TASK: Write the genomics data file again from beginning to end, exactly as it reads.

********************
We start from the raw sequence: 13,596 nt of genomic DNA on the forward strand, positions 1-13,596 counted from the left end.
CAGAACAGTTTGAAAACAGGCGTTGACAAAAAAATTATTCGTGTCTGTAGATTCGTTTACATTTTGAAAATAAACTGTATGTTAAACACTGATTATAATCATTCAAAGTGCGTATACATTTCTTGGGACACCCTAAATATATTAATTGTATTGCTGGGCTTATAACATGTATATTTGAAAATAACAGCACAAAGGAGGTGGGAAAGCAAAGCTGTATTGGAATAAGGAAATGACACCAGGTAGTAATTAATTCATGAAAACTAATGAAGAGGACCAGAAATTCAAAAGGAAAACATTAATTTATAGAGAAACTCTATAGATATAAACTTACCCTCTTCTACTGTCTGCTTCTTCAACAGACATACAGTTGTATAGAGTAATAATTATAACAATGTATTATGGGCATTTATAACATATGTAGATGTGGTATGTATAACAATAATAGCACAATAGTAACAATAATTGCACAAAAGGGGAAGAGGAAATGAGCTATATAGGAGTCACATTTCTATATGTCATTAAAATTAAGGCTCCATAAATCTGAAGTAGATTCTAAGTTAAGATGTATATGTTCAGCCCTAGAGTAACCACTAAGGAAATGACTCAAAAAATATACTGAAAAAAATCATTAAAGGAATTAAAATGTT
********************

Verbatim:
We start from the raw sequence: 13,596 nt of genomic DNA on the forward strand, positions 1-13,596 counted from the left end.
CAGAACAGTTTGAAAACAGGCGTTGACAAAAAAATTATTCGTGTCTGTAGATTCGTTTACATTTTGAAAATAAACTGTATGTTAAACACTGATTATAATCATTCAAAGTGCGTATACATTTCTTGGGACACCCTAAATATATTAATTGTATTGCTGGGCTTATAACATGTATATTTGAAAATAACAGCACAAAGGAGGTGGGAAAGCAAAGCTGTATTGGAATAAGGAAATGACACCAGGTAGTAATTAATTCATGAAAACTAATGAAGAGGACCAGAAATTCAAAAGGAAAACATTAATTTATAGAGAAACTCTATAGATATAAACTTACCCTCTTCTACTGTCTGCTTCTTCAACAGACATACAGTTGTATAGAGTAATAATTATAACAATGTATTATGGGCATTTATAACATATGTAGATGTGGTATGTATAACAATAATAGCACAATAGTAACAATAATTGCACAAAAGGGGAAGAGGAAATGAGCTATATAGGAGTCACATTTCTATATGTCATTAAAATTAAGGCTCCATAAATCTGAAGTAGATTCTAAGTTAAGATGTATATGTTCAGCCCTAGAGTAACCACTAAGGAAATGACTCAAAAAATATACTGAAAAAAATCATTAAAGGAATTAAAATGTT